1
$\begingroup$

Consider

\begin{cases} y' = y^{\frac{1}{3}}\\ y(0)=k \in \mathbb{R} \end{cases}

  • For which values of $k$ do the problem have a unique local solution?
  • Show that for the other values of $k$ the problem has more than one solution

i) $f(t,y)=y^{\frac{1}{3}}$ is a continuous function over $\mathbb{R}^2$, while $f_y=-\frac{2}{3 y^{2/3}}$ which is discontinuous at $0$. Therefore, in any neigbourhood of $(0,k)$ with $k\ne0$, $f_y$ is continuous, and hence I have local existence and uniqueness of the solution.

ii) First I note that $f(t,y)$ is not Lipschitz, therefore I don't expect uniqueness. Indeed, for $k=0$, $y(t)=0$ is a solution, and,by integration I found also $$y(t)=\sqrt{\Bigl( \frac{3t}{2} \Bigr)^3}$$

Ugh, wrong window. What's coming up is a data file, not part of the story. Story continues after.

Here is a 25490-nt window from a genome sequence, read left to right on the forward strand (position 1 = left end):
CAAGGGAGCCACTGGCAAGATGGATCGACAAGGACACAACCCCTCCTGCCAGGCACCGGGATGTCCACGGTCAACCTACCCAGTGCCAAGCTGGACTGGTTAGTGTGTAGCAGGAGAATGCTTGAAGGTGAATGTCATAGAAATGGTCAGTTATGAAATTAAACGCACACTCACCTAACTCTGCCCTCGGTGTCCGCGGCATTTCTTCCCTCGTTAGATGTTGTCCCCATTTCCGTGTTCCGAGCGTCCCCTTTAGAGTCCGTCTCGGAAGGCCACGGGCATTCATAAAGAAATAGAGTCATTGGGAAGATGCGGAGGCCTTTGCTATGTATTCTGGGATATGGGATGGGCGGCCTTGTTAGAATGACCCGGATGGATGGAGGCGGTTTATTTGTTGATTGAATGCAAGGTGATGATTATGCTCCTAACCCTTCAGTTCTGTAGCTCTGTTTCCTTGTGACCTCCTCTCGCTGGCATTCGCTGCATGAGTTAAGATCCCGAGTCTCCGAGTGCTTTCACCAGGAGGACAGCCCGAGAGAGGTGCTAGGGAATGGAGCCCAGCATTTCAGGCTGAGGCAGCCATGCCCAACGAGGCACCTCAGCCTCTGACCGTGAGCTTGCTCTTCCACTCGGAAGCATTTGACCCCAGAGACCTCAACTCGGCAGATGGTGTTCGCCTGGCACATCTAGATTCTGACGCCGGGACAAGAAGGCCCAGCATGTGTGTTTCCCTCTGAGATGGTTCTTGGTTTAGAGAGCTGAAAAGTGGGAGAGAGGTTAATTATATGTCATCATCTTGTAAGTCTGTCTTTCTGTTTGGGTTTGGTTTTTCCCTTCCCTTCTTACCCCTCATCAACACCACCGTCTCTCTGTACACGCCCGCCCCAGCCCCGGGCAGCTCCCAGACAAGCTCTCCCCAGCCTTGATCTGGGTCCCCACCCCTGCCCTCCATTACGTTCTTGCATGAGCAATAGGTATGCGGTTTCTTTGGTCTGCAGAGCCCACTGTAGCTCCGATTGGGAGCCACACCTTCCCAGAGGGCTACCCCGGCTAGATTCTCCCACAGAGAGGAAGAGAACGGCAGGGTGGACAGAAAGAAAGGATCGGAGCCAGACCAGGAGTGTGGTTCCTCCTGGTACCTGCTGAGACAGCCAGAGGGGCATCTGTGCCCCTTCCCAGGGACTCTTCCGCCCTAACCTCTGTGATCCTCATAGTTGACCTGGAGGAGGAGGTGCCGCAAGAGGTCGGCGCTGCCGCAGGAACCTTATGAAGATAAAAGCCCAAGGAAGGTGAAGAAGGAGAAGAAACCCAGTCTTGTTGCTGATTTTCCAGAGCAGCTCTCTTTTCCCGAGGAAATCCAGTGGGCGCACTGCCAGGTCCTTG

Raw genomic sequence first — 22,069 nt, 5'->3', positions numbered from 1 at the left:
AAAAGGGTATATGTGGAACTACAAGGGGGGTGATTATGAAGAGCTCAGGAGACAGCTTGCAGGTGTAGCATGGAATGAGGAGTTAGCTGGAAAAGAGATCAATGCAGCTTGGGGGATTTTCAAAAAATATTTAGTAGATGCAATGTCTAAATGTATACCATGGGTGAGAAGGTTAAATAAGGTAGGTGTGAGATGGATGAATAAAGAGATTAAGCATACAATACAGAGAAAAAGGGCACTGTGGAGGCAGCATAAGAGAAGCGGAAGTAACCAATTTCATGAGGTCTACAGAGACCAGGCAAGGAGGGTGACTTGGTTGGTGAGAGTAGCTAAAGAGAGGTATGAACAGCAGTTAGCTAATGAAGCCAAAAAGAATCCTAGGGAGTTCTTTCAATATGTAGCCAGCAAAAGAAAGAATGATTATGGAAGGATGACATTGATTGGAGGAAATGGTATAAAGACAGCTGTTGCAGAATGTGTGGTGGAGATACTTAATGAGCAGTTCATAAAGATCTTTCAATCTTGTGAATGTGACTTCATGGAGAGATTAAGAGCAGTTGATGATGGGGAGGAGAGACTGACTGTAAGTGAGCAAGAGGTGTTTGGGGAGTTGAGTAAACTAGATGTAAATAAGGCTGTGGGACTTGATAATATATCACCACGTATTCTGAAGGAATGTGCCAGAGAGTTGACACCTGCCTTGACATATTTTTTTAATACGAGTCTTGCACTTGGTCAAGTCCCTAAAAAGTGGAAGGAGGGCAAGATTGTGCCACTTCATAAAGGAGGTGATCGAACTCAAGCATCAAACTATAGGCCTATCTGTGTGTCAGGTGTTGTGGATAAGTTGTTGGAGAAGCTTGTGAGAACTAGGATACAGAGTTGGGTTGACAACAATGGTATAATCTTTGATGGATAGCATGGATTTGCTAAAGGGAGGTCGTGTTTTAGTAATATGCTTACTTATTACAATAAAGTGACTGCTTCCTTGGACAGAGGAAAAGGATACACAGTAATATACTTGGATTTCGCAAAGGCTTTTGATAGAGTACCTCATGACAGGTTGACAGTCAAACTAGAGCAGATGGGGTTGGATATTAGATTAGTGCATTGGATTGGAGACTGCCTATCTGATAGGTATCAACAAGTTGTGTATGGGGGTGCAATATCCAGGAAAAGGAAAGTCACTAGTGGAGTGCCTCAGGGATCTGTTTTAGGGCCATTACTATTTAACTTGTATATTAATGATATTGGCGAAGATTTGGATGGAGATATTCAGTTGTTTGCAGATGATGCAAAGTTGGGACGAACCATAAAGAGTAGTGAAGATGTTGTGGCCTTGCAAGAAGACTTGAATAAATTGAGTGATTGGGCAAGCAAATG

**Is everything correct? **

$\endgroup$
1
$\begingroup$

The first part is correct and the second part is not. But you had a good idea.

$y(t)=\sqrt{\big(\frac{3t}{2}}\big)^3=\Big(\frac{3t}{2}\Big)^\frac{3}{2}$ then $y'(t)=\frac{3}{2}\times\Big(\frac{3t}{2}\Big)^\frac{1}{2}\times\frac{3}{2}=\frac{3^2}{2^2}\times y^\frac{1}{3}\neq1\times y^\frac{1}{3}$.

Consider now $y(t)=\sqrt{\big(\frac{2t}{3}}\big)^3$ and check that $y'=y^\frac{1}{3}$.

$\endgroup$
1
  • 1
    $\begingroup$ Ups, thanks for the check. I need to check my computations... $\endgroup$ – andereBen Aug 20 '20 at 16:41

Your Answer

By clicking “Post Your Answer”, you agree to our terms of service, privacy policy and cookie policy

Not the answer you're looking for? Browse other questions tagged or ask your own question.